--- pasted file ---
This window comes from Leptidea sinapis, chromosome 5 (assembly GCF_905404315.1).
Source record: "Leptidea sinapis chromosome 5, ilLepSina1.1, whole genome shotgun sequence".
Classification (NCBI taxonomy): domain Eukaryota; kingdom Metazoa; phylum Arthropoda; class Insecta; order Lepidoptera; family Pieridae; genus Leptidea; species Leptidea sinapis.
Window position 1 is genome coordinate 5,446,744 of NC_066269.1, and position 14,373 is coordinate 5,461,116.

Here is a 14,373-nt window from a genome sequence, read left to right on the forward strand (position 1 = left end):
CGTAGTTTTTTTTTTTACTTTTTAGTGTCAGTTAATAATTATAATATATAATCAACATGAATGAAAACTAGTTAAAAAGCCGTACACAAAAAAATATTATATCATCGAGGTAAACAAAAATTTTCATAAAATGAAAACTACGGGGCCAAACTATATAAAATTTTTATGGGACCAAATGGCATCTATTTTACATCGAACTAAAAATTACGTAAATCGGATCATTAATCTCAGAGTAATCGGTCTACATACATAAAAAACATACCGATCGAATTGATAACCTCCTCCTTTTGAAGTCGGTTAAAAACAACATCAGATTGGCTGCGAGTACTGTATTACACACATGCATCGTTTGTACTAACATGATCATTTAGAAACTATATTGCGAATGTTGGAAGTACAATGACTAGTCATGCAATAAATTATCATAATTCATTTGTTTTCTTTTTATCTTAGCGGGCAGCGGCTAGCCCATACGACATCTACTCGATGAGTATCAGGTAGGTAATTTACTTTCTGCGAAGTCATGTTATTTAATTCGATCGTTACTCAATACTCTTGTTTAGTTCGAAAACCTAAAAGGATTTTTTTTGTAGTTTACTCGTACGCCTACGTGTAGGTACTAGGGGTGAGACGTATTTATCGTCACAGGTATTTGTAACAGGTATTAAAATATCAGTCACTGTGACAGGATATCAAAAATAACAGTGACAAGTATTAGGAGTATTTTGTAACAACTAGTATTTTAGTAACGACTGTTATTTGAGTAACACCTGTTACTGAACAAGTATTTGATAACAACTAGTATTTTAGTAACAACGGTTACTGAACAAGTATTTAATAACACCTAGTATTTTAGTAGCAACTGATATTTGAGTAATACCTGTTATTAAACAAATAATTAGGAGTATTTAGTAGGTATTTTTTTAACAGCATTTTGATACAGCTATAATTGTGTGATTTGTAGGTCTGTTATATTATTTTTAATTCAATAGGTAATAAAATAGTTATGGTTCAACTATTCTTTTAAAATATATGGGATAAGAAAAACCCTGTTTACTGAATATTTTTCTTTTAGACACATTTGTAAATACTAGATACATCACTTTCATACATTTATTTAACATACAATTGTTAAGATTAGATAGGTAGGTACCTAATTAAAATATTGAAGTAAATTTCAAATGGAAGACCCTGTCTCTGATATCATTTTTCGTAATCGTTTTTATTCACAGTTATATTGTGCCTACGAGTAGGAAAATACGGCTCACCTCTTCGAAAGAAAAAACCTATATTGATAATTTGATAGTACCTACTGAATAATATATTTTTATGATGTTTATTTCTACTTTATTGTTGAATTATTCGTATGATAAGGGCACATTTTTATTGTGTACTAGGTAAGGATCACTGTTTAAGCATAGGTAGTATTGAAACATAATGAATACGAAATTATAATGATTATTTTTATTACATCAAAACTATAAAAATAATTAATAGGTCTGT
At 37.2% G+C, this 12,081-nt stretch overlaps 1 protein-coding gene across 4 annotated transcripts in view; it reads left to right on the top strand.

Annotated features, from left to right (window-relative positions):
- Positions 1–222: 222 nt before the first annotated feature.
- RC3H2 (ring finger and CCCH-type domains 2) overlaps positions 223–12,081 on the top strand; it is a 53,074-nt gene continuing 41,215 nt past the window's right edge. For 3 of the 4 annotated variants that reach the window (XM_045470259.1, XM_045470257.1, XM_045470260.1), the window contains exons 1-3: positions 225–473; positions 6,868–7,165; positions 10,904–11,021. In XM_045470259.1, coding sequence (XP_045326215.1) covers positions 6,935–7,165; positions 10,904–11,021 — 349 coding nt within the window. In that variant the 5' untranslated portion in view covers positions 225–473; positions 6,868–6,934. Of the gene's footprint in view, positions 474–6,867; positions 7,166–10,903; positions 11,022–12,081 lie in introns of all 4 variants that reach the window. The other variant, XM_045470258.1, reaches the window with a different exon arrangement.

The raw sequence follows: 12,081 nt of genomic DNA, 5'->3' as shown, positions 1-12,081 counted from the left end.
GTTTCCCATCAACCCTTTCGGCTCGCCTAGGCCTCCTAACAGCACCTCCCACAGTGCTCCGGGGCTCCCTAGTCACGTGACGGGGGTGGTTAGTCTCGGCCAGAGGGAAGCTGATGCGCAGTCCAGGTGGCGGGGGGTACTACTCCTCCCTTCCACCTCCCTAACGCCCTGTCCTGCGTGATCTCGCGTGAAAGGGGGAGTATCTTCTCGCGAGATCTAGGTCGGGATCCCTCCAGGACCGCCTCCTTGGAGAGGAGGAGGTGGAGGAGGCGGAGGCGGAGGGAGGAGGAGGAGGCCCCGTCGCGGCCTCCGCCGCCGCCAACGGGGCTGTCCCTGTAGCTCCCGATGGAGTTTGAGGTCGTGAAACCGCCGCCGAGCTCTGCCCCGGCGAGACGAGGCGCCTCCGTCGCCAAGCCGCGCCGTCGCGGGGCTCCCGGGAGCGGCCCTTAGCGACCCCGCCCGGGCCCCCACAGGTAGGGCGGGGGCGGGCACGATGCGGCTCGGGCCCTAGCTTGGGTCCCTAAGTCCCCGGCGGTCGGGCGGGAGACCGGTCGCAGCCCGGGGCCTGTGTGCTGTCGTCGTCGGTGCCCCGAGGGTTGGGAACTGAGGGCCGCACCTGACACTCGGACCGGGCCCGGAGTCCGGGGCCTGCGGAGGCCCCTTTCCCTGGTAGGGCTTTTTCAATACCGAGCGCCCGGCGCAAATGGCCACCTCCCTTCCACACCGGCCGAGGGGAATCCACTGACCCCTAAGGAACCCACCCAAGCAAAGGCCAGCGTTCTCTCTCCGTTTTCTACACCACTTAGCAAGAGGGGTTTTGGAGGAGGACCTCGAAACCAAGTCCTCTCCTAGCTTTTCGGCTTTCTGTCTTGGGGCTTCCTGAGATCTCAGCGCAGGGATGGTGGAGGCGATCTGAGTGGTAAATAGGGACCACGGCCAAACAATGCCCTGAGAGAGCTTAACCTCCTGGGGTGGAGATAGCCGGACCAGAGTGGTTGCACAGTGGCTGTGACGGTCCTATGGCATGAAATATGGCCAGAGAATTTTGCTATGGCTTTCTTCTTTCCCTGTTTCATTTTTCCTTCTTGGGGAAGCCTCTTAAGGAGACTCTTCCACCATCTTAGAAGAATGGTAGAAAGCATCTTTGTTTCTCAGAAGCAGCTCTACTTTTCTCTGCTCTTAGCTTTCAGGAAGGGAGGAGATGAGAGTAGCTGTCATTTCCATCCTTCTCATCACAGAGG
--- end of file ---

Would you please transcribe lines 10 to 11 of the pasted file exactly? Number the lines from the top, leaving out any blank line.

- RC3H2 (ring finger and CCCH-type domains 2) overlaps positions 223–12,081 on the top strand; it is a 53,074-nt gene continuing 41,215 nt past the window's right edge. For 3 of the 4 annotated variants that reach the window (XM_045470259.1, XM_045470257.1, XM_045470260.1), the window contains exons 1-3: positions 225–473; positions 6,868–7,165; positions 10,904–11,021. In XM_045470259.1, coding sequence (XP_045326215.1) covers positions 6,935–7,165; positions 10,904–11,021 — 349 coding nt within the window. In that variant the 5' untranslated portion in view covers positions 225–473; positions 6,868–6,934. Of the gene's footprint in view, positions 474–6,867; positions 7,166–10,903; positions 11,022–12,081 lie in introns of all 4 variants that reach the window. The other variant, XM_045470258.1, reaches the window with a different exon arrangement.

The raw sequence follows: 12,081 nt of genomic DNA, 5'->3' as shown, positions 1-12,081 counted from the left end.